For more than a decade, The Nature Conservancy’s work has been guided by a framework we call Conservation by Design — a systematic approach that determines where to work, what to conserve, what strategies we should use and how effective we have been.
Conservation by Design marries a collaborative, science-based approach with key analytical methods that we use to assess and plan our actions. In the more than 30 countries in which we work, Conservation by Design enables the Conservancy to preserve healthy ecosystems that support people and host the diversity of life on Earth.
But despite all our progress, climate change, a rapidly expanding human population, damaging industrial and agricultural practices and other dynamics continue to threaten our natural world and quality of life.
Plant and animal species are disappearing at rates estimated to be 100 to 1,000 times greater than normal. And the benefits that nature provides people — from fresh water to food to flood control — are also under siege.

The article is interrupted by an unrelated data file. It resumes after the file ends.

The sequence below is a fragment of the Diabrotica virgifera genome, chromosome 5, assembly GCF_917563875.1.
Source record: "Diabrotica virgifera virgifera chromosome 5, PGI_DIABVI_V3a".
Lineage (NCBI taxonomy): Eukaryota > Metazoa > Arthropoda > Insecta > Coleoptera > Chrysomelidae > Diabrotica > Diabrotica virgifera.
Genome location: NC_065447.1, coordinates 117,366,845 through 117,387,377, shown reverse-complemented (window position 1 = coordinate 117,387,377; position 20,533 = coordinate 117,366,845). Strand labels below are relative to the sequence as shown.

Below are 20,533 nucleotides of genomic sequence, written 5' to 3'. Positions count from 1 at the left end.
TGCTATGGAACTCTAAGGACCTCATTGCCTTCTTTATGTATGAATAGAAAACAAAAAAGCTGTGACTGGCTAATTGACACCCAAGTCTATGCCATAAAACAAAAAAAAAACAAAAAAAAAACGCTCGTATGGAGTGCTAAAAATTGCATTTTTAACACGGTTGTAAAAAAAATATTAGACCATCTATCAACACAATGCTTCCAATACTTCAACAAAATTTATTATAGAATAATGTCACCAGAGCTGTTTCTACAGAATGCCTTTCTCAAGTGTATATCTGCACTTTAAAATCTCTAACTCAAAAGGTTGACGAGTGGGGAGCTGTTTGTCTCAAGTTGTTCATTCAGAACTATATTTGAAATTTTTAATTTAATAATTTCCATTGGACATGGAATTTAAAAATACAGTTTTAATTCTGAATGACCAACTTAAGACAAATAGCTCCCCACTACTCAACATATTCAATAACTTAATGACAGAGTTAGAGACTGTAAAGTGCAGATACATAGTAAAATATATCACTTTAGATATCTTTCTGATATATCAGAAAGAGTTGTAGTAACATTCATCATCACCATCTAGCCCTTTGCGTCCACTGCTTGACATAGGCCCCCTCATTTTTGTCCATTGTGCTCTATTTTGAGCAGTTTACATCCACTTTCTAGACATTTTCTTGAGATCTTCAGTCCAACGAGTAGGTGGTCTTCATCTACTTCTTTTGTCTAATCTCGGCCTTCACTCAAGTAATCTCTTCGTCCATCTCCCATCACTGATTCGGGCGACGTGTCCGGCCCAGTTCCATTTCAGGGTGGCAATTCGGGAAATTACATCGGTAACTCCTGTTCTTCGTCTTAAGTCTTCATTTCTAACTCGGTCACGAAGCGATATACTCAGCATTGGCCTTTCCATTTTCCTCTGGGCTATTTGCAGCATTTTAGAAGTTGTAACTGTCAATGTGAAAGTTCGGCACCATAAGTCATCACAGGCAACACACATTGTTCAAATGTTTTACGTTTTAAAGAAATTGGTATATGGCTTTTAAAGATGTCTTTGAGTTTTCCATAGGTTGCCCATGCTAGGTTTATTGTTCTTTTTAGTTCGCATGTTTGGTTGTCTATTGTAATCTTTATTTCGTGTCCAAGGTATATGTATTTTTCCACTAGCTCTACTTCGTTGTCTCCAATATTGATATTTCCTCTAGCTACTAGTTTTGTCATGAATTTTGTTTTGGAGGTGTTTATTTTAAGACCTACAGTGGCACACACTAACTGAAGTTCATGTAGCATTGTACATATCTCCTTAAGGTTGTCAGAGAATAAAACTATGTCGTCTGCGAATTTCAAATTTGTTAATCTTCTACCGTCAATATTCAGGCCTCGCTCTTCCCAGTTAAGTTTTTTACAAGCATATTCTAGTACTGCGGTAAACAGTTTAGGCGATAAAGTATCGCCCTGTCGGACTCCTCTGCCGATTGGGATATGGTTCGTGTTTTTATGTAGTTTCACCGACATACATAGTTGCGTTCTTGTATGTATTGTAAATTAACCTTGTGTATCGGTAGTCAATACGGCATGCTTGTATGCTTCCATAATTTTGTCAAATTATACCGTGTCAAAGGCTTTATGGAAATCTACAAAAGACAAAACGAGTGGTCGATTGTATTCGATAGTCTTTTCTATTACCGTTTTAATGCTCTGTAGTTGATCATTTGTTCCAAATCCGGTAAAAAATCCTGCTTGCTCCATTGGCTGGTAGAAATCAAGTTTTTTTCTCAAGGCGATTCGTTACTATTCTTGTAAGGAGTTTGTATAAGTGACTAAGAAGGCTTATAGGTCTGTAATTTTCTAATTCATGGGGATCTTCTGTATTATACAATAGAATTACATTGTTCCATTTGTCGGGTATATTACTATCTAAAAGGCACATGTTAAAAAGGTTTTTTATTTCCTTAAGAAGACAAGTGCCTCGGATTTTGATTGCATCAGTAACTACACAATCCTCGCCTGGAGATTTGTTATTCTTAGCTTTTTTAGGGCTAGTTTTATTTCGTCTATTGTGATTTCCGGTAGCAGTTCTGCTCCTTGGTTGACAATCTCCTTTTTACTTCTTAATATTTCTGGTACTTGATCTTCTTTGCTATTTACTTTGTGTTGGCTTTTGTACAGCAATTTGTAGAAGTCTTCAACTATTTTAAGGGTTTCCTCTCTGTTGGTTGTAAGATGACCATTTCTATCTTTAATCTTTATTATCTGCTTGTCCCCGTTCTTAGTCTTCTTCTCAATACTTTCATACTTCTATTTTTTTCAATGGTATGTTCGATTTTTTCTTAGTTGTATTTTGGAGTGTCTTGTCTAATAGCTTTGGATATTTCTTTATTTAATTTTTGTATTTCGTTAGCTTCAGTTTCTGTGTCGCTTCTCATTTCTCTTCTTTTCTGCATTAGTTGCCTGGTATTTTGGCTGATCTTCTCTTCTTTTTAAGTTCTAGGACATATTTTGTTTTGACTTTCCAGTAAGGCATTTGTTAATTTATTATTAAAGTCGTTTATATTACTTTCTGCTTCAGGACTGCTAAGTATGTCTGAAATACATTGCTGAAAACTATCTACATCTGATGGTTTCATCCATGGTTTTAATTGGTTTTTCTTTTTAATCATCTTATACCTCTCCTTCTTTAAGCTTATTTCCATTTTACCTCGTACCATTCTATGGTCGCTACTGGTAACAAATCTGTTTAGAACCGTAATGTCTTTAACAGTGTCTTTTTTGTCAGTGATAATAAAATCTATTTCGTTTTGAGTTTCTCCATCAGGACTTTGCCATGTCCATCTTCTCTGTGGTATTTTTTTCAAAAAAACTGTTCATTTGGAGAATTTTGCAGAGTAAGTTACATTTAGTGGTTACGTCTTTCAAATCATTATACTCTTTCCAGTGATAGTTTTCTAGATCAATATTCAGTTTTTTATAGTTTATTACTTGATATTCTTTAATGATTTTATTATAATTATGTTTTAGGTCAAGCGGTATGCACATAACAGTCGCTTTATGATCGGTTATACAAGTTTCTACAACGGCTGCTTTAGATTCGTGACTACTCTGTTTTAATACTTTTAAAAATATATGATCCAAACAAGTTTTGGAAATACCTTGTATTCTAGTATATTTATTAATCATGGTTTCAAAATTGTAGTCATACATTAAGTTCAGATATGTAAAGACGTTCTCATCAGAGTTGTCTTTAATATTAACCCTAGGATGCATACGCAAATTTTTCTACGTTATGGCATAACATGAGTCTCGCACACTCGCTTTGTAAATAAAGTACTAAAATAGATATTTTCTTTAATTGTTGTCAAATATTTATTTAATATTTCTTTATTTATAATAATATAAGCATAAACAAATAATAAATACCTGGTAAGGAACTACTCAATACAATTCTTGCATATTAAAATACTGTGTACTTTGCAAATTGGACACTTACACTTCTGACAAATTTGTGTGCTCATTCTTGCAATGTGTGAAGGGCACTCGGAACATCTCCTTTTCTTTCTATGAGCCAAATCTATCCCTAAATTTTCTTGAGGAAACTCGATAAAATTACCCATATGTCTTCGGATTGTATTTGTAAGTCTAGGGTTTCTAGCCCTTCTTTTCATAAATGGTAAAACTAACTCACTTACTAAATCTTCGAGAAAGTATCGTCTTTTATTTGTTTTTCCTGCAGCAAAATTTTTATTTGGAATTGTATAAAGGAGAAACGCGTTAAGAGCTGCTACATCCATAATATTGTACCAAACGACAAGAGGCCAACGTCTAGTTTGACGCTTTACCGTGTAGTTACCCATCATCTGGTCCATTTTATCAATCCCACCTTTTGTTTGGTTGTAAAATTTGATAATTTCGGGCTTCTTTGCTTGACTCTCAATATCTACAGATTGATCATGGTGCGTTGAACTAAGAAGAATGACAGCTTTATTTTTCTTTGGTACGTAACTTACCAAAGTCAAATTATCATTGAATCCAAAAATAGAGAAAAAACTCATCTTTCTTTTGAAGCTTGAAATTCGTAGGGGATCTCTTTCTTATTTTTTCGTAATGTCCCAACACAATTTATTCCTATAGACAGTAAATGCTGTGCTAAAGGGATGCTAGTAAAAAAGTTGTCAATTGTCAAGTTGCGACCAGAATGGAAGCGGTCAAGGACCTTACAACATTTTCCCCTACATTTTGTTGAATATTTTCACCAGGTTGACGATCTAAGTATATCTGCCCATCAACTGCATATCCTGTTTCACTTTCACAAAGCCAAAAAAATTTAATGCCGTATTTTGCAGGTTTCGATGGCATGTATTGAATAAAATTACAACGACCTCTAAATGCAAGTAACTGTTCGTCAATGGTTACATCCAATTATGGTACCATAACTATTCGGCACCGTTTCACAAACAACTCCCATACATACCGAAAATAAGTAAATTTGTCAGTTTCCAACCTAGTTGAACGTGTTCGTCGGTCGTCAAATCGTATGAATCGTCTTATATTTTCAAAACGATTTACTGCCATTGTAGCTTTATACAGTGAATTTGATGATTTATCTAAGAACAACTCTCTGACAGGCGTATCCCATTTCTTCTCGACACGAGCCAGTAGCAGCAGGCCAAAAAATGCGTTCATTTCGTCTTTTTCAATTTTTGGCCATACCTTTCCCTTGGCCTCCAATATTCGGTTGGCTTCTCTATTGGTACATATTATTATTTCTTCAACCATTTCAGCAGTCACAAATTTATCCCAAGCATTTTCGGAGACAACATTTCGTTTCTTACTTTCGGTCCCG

How is the Conservancy responding? By setting a new goal: to conserve "enough of everything," not just the rarest or most imperiled species or places. This means at least doubling the rate of effective conservation around the globe with the next 10 years.
The aim is to create a world in which the ecosystems that sustain all life — people as well as plants and animals — are valued and endure for generations.
And as we move toward fulfilling this ambitious goal, Conservation by Design will continue to guide where we work and how we take action. We invite you to explore the 10th anniversary edition (pdf) of this innovative framework — an approach that can be used by conservationists everywhere, at every scale.